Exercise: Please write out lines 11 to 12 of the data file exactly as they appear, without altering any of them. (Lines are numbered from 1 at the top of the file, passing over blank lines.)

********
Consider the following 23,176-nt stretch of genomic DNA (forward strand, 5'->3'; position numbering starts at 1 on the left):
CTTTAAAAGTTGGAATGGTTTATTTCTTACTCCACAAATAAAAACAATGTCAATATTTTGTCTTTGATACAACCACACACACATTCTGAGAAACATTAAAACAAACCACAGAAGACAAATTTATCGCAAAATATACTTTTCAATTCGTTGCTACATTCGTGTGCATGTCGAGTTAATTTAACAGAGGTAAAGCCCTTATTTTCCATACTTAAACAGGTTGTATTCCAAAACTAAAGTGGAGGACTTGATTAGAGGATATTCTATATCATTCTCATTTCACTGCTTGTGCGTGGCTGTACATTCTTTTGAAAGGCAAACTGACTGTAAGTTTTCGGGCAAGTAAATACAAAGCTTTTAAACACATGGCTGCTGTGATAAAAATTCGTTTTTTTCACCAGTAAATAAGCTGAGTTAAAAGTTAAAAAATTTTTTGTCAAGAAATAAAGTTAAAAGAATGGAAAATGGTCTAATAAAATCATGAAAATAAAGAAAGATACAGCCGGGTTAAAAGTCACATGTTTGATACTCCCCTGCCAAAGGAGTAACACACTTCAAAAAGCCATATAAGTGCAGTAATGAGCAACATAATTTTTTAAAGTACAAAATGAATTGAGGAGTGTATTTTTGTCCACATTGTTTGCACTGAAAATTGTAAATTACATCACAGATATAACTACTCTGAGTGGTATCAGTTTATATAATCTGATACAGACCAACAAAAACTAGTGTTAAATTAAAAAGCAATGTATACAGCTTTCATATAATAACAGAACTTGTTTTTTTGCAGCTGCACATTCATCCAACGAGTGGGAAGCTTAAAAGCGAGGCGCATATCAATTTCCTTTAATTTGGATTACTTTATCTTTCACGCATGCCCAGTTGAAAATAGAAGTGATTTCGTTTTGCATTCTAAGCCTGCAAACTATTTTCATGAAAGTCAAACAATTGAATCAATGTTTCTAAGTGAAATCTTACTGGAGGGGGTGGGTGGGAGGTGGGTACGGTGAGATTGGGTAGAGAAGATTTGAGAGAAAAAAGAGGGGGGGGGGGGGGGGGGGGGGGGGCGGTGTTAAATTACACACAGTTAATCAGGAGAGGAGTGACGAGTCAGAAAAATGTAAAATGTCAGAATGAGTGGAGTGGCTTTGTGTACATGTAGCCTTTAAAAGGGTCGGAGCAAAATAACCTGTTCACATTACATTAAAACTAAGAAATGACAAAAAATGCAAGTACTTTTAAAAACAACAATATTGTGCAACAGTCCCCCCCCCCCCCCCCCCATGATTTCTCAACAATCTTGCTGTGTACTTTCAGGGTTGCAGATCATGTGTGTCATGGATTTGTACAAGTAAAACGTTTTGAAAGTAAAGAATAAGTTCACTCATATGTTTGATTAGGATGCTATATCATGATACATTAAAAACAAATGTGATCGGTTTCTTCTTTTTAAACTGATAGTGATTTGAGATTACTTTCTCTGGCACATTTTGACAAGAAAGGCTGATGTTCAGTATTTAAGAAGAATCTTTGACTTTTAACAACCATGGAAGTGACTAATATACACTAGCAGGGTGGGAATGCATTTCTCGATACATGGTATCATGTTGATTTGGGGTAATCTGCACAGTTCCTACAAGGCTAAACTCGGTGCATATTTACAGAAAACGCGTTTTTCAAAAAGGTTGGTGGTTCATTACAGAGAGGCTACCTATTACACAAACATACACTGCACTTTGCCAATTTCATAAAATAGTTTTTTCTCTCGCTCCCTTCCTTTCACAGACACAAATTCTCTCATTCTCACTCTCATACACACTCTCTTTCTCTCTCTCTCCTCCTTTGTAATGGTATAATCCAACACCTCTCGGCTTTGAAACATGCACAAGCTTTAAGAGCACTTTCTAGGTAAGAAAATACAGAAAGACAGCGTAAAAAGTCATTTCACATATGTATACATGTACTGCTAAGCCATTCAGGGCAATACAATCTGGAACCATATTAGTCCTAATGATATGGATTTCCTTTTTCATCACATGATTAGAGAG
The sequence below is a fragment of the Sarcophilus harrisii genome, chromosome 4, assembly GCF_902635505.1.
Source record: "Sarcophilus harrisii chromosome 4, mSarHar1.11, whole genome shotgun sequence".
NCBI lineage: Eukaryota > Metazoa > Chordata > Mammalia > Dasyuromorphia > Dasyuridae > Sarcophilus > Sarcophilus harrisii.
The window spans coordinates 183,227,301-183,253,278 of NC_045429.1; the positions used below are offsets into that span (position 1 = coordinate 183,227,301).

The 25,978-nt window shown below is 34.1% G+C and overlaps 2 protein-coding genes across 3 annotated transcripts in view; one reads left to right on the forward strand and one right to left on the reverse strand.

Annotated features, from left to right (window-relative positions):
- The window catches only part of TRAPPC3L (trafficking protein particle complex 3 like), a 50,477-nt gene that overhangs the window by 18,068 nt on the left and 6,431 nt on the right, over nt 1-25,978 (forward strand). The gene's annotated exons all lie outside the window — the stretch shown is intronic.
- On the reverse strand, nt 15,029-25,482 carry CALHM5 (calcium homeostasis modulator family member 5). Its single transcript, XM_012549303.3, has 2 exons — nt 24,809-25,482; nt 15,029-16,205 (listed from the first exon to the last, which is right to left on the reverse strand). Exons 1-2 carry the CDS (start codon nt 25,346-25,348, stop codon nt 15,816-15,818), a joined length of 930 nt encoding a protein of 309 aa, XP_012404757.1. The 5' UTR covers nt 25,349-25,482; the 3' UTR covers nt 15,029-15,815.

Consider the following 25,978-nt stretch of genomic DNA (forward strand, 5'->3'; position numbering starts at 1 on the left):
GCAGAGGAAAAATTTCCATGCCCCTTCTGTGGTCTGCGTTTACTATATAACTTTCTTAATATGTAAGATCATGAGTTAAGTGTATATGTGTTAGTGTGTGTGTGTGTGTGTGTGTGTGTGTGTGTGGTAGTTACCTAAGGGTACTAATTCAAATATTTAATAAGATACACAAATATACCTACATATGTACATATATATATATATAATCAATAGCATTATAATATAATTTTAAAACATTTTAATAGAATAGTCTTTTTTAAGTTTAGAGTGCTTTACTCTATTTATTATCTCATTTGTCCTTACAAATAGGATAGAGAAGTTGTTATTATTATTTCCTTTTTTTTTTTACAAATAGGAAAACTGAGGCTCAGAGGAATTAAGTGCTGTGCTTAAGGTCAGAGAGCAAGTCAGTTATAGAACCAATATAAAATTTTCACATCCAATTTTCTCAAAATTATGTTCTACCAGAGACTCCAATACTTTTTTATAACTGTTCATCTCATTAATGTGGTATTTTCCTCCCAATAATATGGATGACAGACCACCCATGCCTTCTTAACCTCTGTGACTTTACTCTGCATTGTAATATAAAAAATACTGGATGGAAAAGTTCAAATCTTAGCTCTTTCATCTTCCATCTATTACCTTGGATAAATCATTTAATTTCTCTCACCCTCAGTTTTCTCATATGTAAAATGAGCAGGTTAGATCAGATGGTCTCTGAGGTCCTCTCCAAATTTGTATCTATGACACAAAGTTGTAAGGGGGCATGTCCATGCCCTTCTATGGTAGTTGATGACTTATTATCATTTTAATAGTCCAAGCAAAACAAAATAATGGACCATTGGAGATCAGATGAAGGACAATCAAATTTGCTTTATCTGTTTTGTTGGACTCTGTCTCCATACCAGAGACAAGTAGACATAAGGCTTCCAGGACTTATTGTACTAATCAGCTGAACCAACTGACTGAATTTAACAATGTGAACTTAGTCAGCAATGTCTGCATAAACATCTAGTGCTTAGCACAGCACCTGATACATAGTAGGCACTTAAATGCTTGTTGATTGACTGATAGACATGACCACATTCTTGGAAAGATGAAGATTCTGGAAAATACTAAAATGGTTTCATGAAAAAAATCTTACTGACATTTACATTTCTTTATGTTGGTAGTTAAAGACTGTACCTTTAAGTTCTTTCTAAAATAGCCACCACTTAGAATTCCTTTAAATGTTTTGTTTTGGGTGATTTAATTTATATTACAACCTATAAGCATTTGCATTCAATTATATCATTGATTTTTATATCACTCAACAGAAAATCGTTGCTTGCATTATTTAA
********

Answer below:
Consider the following 25,978-nt stretch of genomic DNA (forward strand, 5'->3'; position numbering starts at 1 on the left):
GCAGAGGAAAAATTTCCATGCCCCTTCTGTGGTCTGCGTTTACTATATAACTTTCTTAATATGTAAGATCATGAGTTAAGTGTATATGTGTTAGTGTGTGTGTGTGTGTGTGTGTGTGTGTGTGTGGTAGTTACCTAAGGGTACTAATTCAAATATTTAATAAGATACACAAATATACCTACATATGTACATATATATATATATAATCAATAGCATTATAATATAATTTTAAAACATTTTAATAGAATAGTCTTTTTTAAGTTTAGAGTGCTTTACTCTATTTATTATCTCATTTGTCCTTACAAATAGGATAGAGAAGTTGTTATTATTATTTCCTTTTTTTTTTTACAAATAGGAAAACTGAGGCTCAGAGGAATTAAGTGCTGTGCTTAAGGTCAGAGAGCAAGTCAGTTATAGAACCAATATAAAATTTTCACATCCAATTTTCTCAAAATTATGTTCTACCAGAGACTCCAATACTTTTTTATAACTGTTCATCTCATTAATGTGGTATTTTCCTCCCAATAATATGGATGACAGACCACCCATGCCTTCTTAACCTCTGTGACTTTACTCTGCATTGTAATATAAAAAATACTGGATGGAAAAGTTCAAATCTTAGCTCTTTCATCTTCCATCTATTACCTTGGATAAATCATTTAATTTCTCTCACCCTCAGTTTTCTCATATGTAAAATGAGCAGGTTAGATCAGATGGTCTCTGAGGTCCTCTCCAAATTTGTATCTATGACACAAAGTTGTAAGGGGGCATGTCCATGCCCTTCTATGGTAGTTGATGACTTATTATCATTTTAATAGTCCAAGCAAAACAAAATAATGGACCATTGGAGATCAGATGAAGGACAATCAAATTTGCTTTATCTGTTTTGTTGGACTCTGTCTCCATACCAGAGACAAGTAGACATAAGGCTTCCAGGACTTATTGTACTAATCAGCTGAACCAACTGACTGAATTTAACAATGTGAACTTAGTCAGCAATGTCTGCATAAACATCTAGTGCTTAGCACAGCACCTGATACATAGTAGGCACTTAAATGCTTGTTGATTGACTGATAGACATGACCACATTCTTGGAAAGATGAAGATTCTGGAAAATACTAAAATGGTTTCATGAAAAAAATCTTACTGACATTTACATTTCTTTATGTTGGTAGTTAAAGACTGTACCTTTAAGTTCTTTCTAAAATAGCCACCACTTAGAATTCCTTTAAATGTTTTGTTTTGGGTGATTTAATTTATATTACAACCTATAAGCATTTGCATTCAATTATATCATTGATTTTTATATCACTCAACAGAAAATCGTTGCTTGCATTATTTAA